The Regulation states that this must be done when it is probable that a processing operation poses a high risk to people. It does not specify what a high risk is, but says aspects such as the use of new technologies, as well as the nature, scope, context and purpose of the processing should be considered.
In particular, the Regulation requires that a DPIA be carried out in the following 3 cases:
- Systematic evaluation of personal aspects based on automated processing, on which decisions are based that significantly affect people.
Large-scale processing of special categories of data or data relating to criminal offences or convictions.
- Systematic large-scale monitoring of a publicly accessible area.
In addition, it requires each data protection authority to publish a list of processing operations that require a DPIA. In the case of the Catalan Data Protection Authority, this list can be consulted here. For organisations under the jurisdiction of the Spanish Data Protection Authority, the list can be consulted here here
An impact assessment may also need to be carried out as a result of the extra guarantees required by the Regulation for archiving purposes in the public interest, statistics or scientific or historical research, if so determined by the legislation of the Member State (the LOPDGDD, in our case).
On the other hand, the Regulation specifies that impact assessments are not required for processing operations based on a legal obligation or for the performance of a task carried out in the public interest, where there is a law of the Member State or of the Union governing this and the impact assessment has been carried out in the process of passing this law.
If in doubt, it is advisable to perform the impact assessment, especially in the case of the most complex processing operations.
The GDPR establishes the minimum content that an impact assessment must have:
- Systematic description of the processing operations and purposes.
Assessment of the necessity and proportionality of the processing operations in relation to the purposes.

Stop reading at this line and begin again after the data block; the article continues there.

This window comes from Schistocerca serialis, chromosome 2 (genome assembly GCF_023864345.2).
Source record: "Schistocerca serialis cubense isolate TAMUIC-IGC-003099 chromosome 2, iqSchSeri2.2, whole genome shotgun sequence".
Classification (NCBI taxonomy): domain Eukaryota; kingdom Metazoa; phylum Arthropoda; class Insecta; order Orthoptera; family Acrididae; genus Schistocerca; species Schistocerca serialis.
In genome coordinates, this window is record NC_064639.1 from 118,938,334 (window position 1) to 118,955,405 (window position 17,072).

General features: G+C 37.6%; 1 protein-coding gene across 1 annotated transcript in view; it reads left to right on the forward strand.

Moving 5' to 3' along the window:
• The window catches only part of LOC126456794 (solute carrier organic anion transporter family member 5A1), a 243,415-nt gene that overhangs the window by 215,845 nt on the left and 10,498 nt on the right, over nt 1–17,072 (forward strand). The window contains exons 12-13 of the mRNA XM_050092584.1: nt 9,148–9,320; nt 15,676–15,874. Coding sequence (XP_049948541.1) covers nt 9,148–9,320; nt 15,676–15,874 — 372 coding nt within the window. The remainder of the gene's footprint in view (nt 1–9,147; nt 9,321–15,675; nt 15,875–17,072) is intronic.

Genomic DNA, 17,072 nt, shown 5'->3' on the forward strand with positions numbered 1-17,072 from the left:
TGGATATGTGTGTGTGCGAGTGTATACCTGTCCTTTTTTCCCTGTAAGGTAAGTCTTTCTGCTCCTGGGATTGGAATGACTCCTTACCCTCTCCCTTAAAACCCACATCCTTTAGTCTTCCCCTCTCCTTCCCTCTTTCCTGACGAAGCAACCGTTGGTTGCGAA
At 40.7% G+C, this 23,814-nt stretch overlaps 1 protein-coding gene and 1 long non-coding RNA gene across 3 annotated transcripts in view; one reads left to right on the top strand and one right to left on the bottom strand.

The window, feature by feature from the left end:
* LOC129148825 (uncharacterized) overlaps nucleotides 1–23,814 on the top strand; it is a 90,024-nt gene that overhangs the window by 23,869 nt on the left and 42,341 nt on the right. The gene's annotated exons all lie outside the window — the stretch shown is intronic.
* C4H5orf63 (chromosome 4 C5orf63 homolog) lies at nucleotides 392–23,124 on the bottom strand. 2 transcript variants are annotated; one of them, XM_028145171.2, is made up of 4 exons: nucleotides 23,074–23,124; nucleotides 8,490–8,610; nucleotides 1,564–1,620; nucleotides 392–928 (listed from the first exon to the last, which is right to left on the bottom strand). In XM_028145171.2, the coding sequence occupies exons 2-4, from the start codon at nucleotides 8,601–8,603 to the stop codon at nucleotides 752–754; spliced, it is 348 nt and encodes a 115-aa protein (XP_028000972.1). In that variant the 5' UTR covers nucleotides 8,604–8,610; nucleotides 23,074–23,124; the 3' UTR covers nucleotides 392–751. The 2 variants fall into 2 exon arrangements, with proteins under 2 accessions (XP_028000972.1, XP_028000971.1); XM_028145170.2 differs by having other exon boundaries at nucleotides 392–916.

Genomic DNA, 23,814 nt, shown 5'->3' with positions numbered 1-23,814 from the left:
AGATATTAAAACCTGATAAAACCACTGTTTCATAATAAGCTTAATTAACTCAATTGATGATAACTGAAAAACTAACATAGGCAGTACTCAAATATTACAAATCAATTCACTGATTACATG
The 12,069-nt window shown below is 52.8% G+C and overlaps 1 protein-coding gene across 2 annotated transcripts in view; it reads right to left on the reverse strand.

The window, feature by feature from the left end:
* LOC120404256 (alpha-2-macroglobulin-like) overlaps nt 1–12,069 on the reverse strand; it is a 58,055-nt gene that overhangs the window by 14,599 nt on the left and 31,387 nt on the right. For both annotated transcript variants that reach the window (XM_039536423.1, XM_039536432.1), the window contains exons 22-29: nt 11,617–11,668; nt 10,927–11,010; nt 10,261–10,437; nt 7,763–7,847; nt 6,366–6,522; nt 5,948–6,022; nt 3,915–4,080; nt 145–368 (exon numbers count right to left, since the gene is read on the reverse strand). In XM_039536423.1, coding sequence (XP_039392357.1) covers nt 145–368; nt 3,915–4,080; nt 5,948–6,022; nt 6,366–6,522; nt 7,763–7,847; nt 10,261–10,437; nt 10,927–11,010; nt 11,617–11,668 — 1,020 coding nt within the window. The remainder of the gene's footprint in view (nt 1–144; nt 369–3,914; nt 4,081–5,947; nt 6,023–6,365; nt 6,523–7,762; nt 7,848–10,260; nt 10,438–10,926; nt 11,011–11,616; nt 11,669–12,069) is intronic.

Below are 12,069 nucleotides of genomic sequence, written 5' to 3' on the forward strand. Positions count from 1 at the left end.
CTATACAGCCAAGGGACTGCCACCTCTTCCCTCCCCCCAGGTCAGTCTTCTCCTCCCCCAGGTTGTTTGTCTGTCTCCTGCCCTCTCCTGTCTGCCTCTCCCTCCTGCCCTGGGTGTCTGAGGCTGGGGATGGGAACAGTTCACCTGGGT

- Assessment of the risks to the rights and freedoms of data subjects.
The measures envisaged to address the risks.
Apart from this minimum content, the Regulation does not provide further information on how an impact assessment should be structured or how this minimum content should be met. That is why more detailed descriptions of the content and even specific impact assessment models have been proposed.
Regarding how to comply with the minimum content of an impact assessment, the information in Annex 2 of the document "Guidelines on Data Protection Impact Assessment (DPIA) and determining whether processing is likely to result in a high risk for the purposes of Regulation 2016/679" of the Article 29 Working Party may be of use. This annex provides a detailed description of the aspects that an impact assessment should address in order to be acceptable.
To make the task easier for analysts, different templates are proposed that structure impact assessments and comply with the minimum contents mentioned above. These templates include the one proposed by the Authority, which has a manual, a template to complete and even an application that provides further help.
In general, impact assessments do not need to be submitted to the Authority. The data controller must store the assessment in case it is requested by the Authority.
However, in the context of a prior consultation, it is necessary to submit it to the Authority. In other words, when the impact assessment has detected a significant risk that could not be adequately mitigated and the Authority is consulted on the appropriateness of the processing, before initiating it.